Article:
And if I'm Thinking of Ending Things ultimately wants to say something about relationships, that something definitely isn't hopeful. Eternal Sunshine, Kaufman's masterpiece, centers on the same topic and argues the journey of falling in love is worth traversing through even if the ultimate destination is a tragic ending more often that not. But more than a decade later, Kaufman has a much different tune to play. Lucy trudges forward with Jake in this increasingly down spiraling moment without Jake showcasing any redeeming qualities. He acts like a walking citation correcting Lucy with regularity, he fails to recognize her increasingly urgent pleas to get home, and he can't be bothered to keep details of their relationship origins straight. If relationships are destined to be like this, Lucy's struggle suggests don't get in the car at all.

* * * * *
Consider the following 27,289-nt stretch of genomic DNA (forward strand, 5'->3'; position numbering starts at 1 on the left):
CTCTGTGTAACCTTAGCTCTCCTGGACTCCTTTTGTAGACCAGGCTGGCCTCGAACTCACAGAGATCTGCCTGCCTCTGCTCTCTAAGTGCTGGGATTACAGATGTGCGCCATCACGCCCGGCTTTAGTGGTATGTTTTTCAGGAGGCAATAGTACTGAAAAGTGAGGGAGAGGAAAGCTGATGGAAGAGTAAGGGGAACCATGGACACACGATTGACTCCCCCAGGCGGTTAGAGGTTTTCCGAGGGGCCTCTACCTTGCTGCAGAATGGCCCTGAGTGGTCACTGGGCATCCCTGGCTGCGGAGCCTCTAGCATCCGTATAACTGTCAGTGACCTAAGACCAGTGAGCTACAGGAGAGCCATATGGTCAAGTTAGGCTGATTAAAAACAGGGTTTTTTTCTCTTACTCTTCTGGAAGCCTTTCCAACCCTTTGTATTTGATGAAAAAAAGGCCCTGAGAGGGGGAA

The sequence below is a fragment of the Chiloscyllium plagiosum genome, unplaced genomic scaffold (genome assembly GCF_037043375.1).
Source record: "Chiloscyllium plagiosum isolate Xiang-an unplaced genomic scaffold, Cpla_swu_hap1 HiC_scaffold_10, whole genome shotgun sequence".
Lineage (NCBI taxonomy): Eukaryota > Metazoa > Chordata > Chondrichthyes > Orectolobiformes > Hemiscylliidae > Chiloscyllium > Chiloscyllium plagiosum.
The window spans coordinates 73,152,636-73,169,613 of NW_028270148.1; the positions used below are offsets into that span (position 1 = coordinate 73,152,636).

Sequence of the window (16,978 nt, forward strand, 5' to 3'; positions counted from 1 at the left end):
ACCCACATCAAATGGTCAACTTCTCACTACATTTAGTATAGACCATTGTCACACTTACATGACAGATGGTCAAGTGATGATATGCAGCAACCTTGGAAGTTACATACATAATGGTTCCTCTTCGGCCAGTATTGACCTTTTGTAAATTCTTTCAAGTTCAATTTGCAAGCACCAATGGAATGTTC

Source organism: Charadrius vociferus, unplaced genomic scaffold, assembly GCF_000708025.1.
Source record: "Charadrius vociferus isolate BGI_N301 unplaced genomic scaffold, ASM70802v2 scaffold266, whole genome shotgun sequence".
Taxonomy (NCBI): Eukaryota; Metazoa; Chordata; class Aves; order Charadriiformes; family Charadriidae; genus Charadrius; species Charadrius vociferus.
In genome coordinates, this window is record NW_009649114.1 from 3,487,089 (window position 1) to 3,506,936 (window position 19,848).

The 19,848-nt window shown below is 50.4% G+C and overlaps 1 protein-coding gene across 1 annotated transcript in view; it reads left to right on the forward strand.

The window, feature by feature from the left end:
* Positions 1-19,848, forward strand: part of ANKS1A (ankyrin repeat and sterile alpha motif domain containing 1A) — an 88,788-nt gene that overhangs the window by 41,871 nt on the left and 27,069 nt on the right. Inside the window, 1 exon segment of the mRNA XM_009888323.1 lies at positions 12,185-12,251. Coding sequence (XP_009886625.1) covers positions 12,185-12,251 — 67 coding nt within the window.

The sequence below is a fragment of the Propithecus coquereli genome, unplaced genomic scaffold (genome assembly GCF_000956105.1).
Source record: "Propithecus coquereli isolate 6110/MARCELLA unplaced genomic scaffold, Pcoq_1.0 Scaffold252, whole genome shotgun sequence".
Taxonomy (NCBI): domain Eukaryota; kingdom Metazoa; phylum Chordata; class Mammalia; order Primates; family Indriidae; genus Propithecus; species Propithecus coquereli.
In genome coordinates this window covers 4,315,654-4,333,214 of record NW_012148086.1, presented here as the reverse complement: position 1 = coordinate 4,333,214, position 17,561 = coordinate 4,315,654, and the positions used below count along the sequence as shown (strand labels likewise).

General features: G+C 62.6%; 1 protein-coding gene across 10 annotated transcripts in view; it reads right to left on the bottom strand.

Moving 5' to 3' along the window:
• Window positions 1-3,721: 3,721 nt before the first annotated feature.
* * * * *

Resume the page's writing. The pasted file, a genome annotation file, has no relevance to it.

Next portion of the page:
I'm Thinking of Ending Things will probably become a film that's more fun to think through, read about, or discuss than it is to watch—which, again, feels a little counterintuitive to everything else Netflix has up to this point. Mr. Robot creator Sam Esmail called it his favorite film of the year while simultaneously noting its, um, lack of plot on Twitter. Personally, I quickly went scrambling for a summary of the book that inspired this, Ian Reid's 2016 debut novel of the same name. That maybe made what I saw "fit" into an idea a bit better; certainly some of Lucy's quotes ring differently: "Most people are other people: their thoughts are someone else’s opinion, their lives are mimicry, their passions a quotation."
All that assumes Kaufman wanted to remain loyal to the original story, which is not guaranteed. Even before we knew theaters wouldn't be an option, this auteur intended to eschew a lot of the characteristics now associated with the streaming format. I'm Thinking of Ending Things would likely play better in an art house cinema with a cafe waiting for audiences right outside, but much like Lucy's ultimate fate, we will never know.
Listing image by Mary Cybulski/NETFLIX © 2020关注高德娱乐官网（www.huzaza.com）。